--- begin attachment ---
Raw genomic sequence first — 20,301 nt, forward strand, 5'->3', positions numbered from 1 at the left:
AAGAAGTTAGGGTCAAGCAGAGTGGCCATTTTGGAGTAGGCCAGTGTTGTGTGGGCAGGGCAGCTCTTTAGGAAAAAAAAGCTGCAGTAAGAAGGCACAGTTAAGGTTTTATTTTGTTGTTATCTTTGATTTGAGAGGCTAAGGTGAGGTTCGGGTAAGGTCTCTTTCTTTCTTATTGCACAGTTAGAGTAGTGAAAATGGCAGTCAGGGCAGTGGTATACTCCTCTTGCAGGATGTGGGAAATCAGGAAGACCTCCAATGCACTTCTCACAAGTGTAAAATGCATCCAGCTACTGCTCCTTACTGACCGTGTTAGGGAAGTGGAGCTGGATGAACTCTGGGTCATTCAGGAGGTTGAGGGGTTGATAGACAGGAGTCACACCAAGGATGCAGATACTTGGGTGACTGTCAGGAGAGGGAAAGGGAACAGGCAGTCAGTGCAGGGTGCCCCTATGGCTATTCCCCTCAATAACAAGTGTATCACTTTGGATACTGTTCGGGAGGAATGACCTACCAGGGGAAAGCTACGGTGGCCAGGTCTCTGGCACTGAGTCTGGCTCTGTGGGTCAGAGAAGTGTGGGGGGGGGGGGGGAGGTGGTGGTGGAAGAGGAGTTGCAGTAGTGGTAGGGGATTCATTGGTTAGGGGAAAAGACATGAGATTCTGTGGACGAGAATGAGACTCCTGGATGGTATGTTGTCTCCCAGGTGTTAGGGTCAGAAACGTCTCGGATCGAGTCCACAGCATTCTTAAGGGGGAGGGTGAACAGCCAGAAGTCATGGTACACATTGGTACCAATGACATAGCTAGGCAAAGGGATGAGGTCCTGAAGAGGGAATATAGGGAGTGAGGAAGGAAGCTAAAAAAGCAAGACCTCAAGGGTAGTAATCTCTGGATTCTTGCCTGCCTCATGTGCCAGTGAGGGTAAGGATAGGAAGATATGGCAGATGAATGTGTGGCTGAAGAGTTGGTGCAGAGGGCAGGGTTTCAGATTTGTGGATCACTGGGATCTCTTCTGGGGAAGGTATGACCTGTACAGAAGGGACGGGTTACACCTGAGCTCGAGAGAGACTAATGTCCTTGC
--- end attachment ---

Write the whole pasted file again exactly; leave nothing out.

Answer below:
Raw genomic sequence first — 20,301 nt, forward strand, 5'->3', positions numbered from 1 at the left:
AAGAAGTTAGGGTCAAGCAGAGTGGCCATTTTGGAGTAGGCCAGTGTTGTGTGGGCAGGGCAGCTCTTTAGGAAAAAAAAGCTGCAGTAAGAAGGCACAGTTAAGGTTTTATTTTGTTGTTATCTTTGATTTGAGAGGCTAAGGTGAGGTTCGGGTAAGGTCTCTTTCTTTCTTATTGCACAGTTAGAGTAGTGAAAATGGCAGTCAGGGCAGTGGTATACTCCTCTTGCAGGATGTGGGAAATCAGGAAGACCTCCAATGCACTTCTCACAAGTGTAAAATGCATCCAGCTACTGCTCCTTACTGACCGTGTTAGGGAAGTGGAGCTGGATGAACTCTGGGTCATTCAGGAGGTTGAGGGGTTGATAGACAGGAGTCACACCAAGGATGCAGATACTTGGGTGACTGTCAGGAGAGGGAAAGGGAACAGGCAGTCAGTGCAGGGTGCCCCTATGGCTATTCCCCTCAATAACAAGTGTATCACTTTGGATACTGTTCGGGAGGAATGACCTACCAGGGGAAAGCTACGGTGGCCAGGTCTCTGGCACTGAGTCTGGCTCTGTGGGTCAGAGAAGTGTGGGGGGGGGGGGGGAGGTGGTGGTGGAAGAGGAGTTGCAGTAGTGGTAGGGGATTCATTGGTTAGGGGAAAAGACATGAGATTCTGTGGACGAGAATGAGACTCCTGGATGGTATGTTGTCTCCCAGGTGTTAGGGTCAGAAACGTCTCGGATCGAGTCCACAGCATTCTTAAGGGGGAGGGTGAACAGCCAGAAGTCATGGTACACATTGGTACCAATGACATAGCTAGGCAAAGGGATGAGGTCCTGAAGAGGGAATATAGGGAGTGAGGAAGGAAGCTAAAAAAGCAAGACCTCAAGGGTAGTAATCTCTGGATTCTTGCCTGCCTCATGTGCCAGTGAGGGTAAGGATAGGAAGATATGGCAGATGAATGTGTGGCTGAAGAGTTGGTGCAGAGGGCAGGGTTTCAGATTTGTGGATCACTGGGATCTCTTCTGGGGAAGGTATGACCTGTACAGAAGGGACGGGTTACACCTGAGCTCGAGAGAGACTAATGTCCTTGC